Tag Archives: migrations

Seminar CLXXXV: checking what the genes mean

The week after the seminar just reported, I was back down at the Institute of Historical Research’s Earlier Middle Ages Seminar to hear no less a notable than Professor Patrick Geary of UCLA address us with the title “Preliminary Reflections on Genomic Evidence and Medieval Migration History”. Perhaps because I was only just out of Oxford at this point, I had all kinds of misgivings about this talk: other notable historians who’ve lately got into scientific methods have perhaps let enthusiasm outrun rigour, and the only previous time I’d seen Professor Geary talk I’d taken away what seems to have been a quite misleading impression. In fact, this talk was earnest, humble even, critical and very interesting.

Map of distribution of Y-haplogroups in modern European DNA samples

Map of distribution of Y-haplogroups in modern European DNA samples, source unclear

Professor Geary was introducing to us a seriously international collaborative project that seems to have no name, quite hard to do these days, but which is described on his web-pages as “Tracing Longobard Migration through DNA Analysis”. You can probably see immediately why my alarm bells were ringing: a lot of fashionable work has been done with DNA lately that hasn’t thought terribly hard about what the actual meaning of its data might be. Professor Geary took us through the immediate problems: if you are using the DNA of modern populations, then you are looking at the sum of their total genetic background, including not just the episode of change in which you as historian might be interested but everything before and since, including the Black Death, the Wars of Religion, Industrial Revolution, various kinds of diaspora, and ultimately every human population change since the Second Ice Age, so it too often becomes a matter of proving what we already wanted to believe rather than showing anything new.1 On the other hand, historical DNA is far harder to come by, rarely adequately preserved, usually only recoverable in either its mitochondrial components (which descend in the female line) or its Y-chromosomal components (which do so in the male line) but not both (or so he said) and still has the same back-history problem even if subsequent accretion can be eliminated. And of course, both of these approaches tell you only what the (successful) components of someone’s biological descent were, not what they thought they were or how they behaved. DNA is not, now that we’re out of the nineteenth century, much of a determinant of identity. So what on earth can we hope to show with it?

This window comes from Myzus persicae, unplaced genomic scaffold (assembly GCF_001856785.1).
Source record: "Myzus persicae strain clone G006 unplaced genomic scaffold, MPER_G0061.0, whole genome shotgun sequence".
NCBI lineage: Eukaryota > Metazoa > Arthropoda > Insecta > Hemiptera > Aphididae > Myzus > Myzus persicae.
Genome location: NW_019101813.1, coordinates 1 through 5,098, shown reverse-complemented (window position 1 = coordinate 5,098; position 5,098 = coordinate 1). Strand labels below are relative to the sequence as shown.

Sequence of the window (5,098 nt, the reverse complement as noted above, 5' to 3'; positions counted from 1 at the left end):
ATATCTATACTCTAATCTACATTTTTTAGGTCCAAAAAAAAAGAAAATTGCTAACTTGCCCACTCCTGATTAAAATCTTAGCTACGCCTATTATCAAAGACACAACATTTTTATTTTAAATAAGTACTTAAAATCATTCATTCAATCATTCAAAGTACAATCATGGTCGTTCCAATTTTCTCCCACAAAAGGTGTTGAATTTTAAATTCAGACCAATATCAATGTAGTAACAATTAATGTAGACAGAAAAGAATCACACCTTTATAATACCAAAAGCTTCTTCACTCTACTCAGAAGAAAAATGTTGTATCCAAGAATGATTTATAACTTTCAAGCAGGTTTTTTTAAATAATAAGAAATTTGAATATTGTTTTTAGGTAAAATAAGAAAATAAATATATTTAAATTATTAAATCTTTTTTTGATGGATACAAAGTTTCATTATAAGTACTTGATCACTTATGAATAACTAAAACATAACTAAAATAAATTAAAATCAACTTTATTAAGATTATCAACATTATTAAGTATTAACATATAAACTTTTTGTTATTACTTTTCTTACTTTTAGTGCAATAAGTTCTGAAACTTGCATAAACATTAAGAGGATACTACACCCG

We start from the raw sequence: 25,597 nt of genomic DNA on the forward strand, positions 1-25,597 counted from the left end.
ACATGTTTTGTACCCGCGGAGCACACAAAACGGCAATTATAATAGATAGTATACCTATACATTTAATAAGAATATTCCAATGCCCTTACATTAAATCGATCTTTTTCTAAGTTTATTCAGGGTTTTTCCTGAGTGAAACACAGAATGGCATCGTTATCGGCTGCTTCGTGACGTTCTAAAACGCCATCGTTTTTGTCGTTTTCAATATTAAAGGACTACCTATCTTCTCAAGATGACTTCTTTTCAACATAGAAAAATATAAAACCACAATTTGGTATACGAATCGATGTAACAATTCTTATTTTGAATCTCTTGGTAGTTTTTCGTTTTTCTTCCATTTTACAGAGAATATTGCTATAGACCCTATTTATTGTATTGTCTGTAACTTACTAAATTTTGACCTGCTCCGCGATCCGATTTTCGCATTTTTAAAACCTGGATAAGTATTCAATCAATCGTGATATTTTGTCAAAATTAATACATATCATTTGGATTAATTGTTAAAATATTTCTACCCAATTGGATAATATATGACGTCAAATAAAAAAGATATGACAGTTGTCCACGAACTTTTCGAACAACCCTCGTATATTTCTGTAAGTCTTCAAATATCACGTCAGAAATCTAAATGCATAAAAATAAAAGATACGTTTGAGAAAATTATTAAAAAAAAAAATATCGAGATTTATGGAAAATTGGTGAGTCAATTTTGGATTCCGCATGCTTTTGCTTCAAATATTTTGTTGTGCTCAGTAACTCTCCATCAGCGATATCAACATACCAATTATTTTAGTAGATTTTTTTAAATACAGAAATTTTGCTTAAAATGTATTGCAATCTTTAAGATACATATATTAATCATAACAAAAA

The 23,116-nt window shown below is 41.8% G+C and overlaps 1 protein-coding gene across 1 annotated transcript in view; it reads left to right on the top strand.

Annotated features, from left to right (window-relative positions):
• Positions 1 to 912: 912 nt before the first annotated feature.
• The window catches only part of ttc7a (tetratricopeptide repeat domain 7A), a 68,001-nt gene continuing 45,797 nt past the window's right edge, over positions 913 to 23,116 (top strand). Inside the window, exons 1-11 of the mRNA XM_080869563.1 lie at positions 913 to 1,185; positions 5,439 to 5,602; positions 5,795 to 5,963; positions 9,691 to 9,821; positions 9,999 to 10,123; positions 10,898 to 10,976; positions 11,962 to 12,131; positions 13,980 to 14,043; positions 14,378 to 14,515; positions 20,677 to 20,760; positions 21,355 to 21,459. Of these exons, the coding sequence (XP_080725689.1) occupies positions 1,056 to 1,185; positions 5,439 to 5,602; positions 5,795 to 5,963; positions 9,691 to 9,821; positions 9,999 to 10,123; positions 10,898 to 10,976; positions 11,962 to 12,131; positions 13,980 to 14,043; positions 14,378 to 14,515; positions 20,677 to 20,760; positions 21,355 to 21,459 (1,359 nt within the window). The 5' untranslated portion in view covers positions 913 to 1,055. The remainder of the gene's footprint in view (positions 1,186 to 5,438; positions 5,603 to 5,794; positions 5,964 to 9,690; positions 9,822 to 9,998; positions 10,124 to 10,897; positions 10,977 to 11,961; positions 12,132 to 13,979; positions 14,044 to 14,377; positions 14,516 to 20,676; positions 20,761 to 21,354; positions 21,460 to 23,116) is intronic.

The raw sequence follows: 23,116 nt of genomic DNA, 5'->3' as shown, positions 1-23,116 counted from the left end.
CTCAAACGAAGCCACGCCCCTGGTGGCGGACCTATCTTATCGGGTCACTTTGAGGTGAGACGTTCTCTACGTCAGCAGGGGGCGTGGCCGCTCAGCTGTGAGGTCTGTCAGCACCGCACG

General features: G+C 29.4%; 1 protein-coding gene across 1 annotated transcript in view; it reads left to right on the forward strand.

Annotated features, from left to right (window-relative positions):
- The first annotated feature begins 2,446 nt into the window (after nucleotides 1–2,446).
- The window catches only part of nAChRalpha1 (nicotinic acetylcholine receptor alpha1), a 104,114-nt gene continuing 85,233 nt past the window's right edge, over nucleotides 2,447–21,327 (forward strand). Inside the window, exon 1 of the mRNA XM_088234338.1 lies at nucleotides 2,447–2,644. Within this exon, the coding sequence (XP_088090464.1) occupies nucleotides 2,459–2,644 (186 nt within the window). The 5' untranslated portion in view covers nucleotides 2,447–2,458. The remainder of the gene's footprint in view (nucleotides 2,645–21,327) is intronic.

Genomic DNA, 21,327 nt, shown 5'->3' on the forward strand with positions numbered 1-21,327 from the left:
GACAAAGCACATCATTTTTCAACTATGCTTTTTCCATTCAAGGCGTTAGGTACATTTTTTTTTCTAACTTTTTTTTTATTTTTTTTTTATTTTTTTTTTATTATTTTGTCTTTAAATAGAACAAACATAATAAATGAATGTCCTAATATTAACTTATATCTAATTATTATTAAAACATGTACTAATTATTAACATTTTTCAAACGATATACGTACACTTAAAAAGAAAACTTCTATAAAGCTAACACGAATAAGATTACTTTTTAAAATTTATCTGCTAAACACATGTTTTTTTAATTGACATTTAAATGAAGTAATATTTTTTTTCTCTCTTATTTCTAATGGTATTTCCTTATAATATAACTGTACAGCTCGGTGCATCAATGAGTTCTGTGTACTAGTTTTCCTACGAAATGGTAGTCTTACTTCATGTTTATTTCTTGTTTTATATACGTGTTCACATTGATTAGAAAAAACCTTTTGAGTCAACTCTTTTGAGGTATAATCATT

Supposedly 'Lombard' funerary goods from a burial at Hamburg-Marmstorf

Supposedly ‘Lombard’ funerary goods from a burial at Hamburg-Marmstorf. Photo by James Seakley [GFDL or CC-BY-SA-3.0], via Wikimedia Commons

Well, the answer is of course in comparison. We can, with adequate funerary archæology, hope to see change in the DNA record, and can get some idea of the size, gender and composition of the groups in movement in the so-called Age of Migrations. Checking these findings against texts, material culture and stable isotope analysis can then also give us some means of establishing whether culture or population change in any one correlates with change in any of the others, which is really quite important to do since so much of what is wrong with current work on migrations in any one of these genres of evidence is the assumption that it must do so.2 Already, at what was then an early stage of this project, Professor Geary’s colleagues sifting through data from recent excavations were getting results showing mixed populations in movement, ‘Lombard’ cemeteries that did not include just Lombards and so on, though there was not enough asked here about how the checking category was constituted, I think. It was easy to miss such things when the following example was of a cemetery in Thuringia where they had women buried with material culture kits usually held to signify Thuringian origins and ones betokening Saxon identification and found from the isotopic analysis that it was the Saxon ones who were local! Given that most of us would perhaps cynically have expected no correlations at all, or in the case of some perhaps hoped for positive ones, negative ones was not what was expected by anyone! So some synthesis of this project’s results should prove eye-opening for us all, but will hopefully also allow some actually founded generalisations about what, in fact, an early medieval migration might have been like to be in the middle of.

Artistic depiction of the Vandal army arriving in Carthage

Depiction of the Vandal army arriving in Carthage, apparently what the Deutsche Post still think that looked like

There were, as you might imagine, lots of questions, and this not least because the actual presentation was relatively short. Some of the questions seemed to be aimed to reassure the questioner that this work would not be bringing back the spectres of nineteenth-century racialism that Professor Geary has previously done so much to dispel, but he assured us that the wrong questions of that era would continue to go unanswered.3 Others were keen to be assured that this work would not, ultimately, be able to disprove migrations, those others having their book sales to think of after all.4 The most interesting questions however came from Dr Mark Thomas, responsible for some of the DNA work that Professor Geary had attacked, and who was clearly coming from a very different place to the rest of us that made me briefly sad I was no longer so close to scientists as I had once been, so as to debate it with them: he was out to argue that historians’ tendency to make models more complex ineluctably made them subjective and therefore biased, and that the only hope for such work is to generate simple models that can thus hope to escape the biases inherent in, for example, choosing ‘ethnic’ markers.